Neurologic Disease Research Highlights

Through pioneering research and clinical care, BWH scientists at The Ann Romney Center for Neurologic Diseases are unraveling the brain’s inner workings and developing promising treatments for disease.

The Brain: Our Final Frontier (2010)

The brain is maestro of the body’s orchestra of nerves, organs, and limbs. With grace and precision, this master organ inspires and coordinates performance after performance, every moment of our lives. Through our brain, we interact with the world outside our bodies, and we guide ourselves.

"The brain mediates and underlies all thought and feeling and every sphere of human experience," says David Silbersweig, MD, chair of the Department of Psychiatry at Brigham and Women’s/Faulkner Hospitals and chair of the Institute for the Neurosciences. "It is what, through evolution, makes us who we are, and allows us to be able to even ask questions about who we are." Read more in BRInk, the research magazine of BWH.

Saving a Lifetime of Memory (2009)

As researchers work to advanced the treatment of Alzheimer's disease, they seek to uncover the chain of events in the brain that causes the disorder.

"You need a detailed understanding of the disease mechanism to create treatments," says Dennis Selkoe, MD, who co-directs The Center for Neurologic Diseases in the Department of Neurology at Brigham and Women's Hospital and Harvard Medical School.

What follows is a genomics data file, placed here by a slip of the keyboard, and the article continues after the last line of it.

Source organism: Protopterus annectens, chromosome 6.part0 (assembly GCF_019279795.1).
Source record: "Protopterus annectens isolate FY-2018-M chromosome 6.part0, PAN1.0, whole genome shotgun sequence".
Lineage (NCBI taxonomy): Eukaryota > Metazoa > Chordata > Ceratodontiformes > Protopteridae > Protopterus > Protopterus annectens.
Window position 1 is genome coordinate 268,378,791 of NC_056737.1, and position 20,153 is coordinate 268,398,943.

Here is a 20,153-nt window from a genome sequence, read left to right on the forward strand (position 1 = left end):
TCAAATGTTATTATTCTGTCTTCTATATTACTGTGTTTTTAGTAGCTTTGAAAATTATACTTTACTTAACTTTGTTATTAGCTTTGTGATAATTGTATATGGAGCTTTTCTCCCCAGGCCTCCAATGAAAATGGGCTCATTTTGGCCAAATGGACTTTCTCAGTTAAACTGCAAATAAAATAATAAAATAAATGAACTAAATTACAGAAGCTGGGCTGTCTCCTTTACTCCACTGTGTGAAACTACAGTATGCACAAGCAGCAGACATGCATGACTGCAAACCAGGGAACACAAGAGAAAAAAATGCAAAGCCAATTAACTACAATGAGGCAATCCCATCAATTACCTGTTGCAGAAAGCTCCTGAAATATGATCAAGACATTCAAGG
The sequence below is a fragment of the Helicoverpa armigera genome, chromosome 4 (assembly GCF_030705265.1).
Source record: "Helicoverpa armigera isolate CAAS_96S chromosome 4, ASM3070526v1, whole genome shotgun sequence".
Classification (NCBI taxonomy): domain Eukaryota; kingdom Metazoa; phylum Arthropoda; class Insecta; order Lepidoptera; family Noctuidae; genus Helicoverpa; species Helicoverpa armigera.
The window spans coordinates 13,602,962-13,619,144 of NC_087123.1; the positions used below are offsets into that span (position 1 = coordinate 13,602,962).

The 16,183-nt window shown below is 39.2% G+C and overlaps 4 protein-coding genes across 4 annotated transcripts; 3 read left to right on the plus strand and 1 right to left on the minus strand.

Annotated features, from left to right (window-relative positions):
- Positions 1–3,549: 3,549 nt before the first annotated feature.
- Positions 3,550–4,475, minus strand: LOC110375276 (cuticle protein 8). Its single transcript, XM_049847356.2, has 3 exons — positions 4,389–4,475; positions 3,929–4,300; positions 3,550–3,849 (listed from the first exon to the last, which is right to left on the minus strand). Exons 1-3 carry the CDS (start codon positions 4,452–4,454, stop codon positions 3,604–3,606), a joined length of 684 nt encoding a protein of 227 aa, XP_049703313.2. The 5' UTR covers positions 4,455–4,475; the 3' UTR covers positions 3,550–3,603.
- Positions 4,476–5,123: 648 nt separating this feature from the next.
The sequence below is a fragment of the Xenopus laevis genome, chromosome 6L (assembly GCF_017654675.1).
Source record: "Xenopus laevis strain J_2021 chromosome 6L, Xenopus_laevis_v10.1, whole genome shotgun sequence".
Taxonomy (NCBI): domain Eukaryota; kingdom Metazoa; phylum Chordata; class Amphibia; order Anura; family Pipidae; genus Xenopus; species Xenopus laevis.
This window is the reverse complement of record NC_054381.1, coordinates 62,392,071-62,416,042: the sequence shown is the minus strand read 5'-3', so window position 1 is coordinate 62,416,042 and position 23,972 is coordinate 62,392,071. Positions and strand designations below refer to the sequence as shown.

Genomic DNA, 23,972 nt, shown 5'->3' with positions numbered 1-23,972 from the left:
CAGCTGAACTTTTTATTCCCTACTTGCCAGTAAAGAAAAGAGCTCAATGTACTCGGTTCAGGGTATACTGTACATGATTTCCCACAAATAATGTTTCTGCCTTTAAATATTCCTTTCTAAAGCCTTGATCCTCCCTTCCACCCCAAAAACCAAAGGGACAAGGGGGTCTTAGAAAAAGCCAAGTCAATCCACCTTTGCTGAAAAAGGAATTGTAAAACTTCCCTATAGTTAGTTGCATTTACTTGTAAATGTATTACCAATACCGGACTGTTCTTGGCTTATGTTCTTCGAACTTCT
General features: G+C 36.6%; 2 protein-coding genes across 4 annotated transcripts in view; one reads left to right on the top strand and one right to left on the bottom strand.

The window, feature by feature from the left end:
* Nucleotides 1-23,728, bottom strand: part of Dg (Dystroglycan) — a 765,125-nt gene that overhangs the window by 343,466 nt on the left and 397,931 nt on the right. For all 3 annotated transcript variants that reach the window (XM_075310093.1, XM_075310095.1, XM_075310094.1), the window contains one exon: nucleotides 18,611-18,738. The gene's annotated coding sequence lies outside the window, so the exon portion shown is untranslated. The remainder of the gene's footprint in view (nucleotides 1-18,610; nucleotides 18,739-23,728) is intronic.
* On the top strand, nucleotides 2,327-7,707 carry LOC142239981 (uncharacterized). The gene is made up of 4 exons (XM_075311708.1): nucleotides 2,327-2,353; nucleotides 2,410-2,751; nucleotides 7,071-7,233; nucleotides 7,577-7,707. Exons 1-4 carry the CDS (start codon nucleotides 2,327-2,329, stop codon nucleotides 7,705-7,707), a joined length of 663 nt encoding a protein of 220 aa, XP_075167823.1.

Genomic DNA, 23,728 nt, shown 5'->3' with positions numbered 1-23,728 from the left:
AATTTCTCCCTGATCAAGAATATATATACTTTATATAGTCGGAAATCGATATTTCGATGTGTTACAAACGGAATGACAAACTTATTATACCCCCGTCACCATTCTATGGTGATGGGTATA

It's been many decades since scientists discovered that amyloid plaques accumulate in the brains of Alzheimer's patients. They've wondered what roles these plaques play in this neurological disease that destroys brain cells, shrinks the brain and steals one's memory, personality, and ability to live independently. Read more in BRInk, the research magazine of BWH.

Curing MS: How Science is Solving the Mysteries of Multiple Sclerosis

A world-renowned expert in the treatment and research of multiple sclerosis, Dr. Weiner's discoveries regarding the basic mechanisms of MS have led to the development of new treatment approaches applied worldwide. He is the author of Curing MS and the recipient of the prestigious John Dystel Prize from the American Academy of Neurology for his work in MS.

Curing MS explores the wide range of issues facing both Multiple Sclerosis patients and researchers and charts the course from discovery and diagnosis to treatment and change.  Appealing to both the scientific community as well as MS patients, family and friends, Curing MS has been critically well-received as a text for all interested in the research, the scientists, and the patients of Multiple Sclerosis.